Extended arm holding leash with dog on hiking trail.

The 7 Must-Know Top Tips for Hiking with Dogs

One of the best parts about finally getting the beloved four-legged best friend you’ve always wanted is sharing with them the wonders of nature. We put together this guide to help you kick start those adventures. Based on my time hiking the trails with an amazing shepherd by my side, these are my top tips for hiking with dogs.

Woman and dog resting at top of mountain after long hike

In my opinion, preparation is the key to a successful hiking trip. That’s true whether you’re heading out for a solo adventure, as a couple, or with your dog. Because while we all know these outdoor adventures can be very rewarding; they can also be quite challenging.

To ensure a safe and comfortable journey for both you and your pup, it’s important to prepare in advance and take some precautions.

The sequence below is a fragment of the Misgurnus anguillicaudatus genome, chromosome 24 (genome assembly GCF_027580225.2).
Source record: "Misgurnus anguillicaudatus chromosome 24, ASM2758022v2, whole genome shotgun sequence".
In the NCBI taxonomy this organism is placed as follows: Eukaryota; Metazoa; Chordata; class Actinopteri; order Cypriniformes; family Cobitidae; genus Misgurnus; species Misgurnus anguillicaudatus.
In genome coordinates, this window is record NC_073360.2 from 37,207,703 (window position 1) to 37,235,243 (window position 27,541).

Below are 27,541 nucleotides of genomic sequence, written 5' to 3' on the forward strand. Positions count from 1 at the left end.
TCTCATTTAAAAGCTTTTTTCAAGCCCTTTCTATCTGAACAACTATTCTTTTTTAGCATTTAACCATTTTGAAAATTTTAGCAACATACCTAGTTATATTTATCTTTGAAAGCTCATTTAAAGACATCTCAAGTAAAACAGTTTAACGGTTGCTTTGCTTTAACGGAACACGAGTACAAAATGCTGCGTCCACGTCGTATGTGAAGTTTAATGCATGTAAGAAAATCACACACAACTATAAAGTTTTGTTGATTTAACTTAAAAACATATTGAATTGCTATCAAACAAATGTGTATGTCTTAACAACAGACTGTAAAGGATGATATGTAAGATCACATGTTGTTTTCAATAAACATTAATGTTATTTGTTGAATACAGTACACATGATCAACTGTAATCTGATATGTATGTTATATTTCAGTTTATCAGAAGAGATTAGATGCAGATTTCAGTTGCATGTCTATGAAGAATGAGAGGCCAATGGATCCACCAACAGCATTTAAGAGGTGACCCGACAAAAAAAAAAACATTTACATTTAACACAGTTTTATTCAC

Once you’re able to check off each item on the list below with confidence in your ability to support your dog with whatever they need, you will be hitting the trails in no time.

Tips for Hiking With Your Dog


Know Your Dog’s Capabilities

The first thing a dog parent must take into consideration is the physical capability of their dog. Before planning out a lengthy day hiking or backpacking trip, it’s essential to understand what your dog can and cannot handle.

Some key factors to consider include age, breed, weight, and overall health. Some dogs are much better suited for a strenuous mountain hike than others. You certainly don’t want to find out which category your dog falls into when you’re already deep into the backcountry.

Two dogs sitting on bluff tired after a day hike

HELP YOUR DOG BUILD ENDURANCE

Prior to taking your dogs on their maiden hike, go on a series of easier local walks and hikes to gauge their level of physical fitness. As it becomes apparent that they can handle more, increase the distance and difficulty over time.

Easing your dog into hiking in this way will give you and your pup confidence to tackle more challenging and rewarding trails.

Even with this confidence in your pooch, it is still of utmost importance to be aware of your dog’s limits to avoid overexertion and injuries.

GET YOUR DOG A CHECKUP

As an extra precaution, take your dog to the vet in advance of your pending outdoor adventure. Having a professional assessment is a great idea.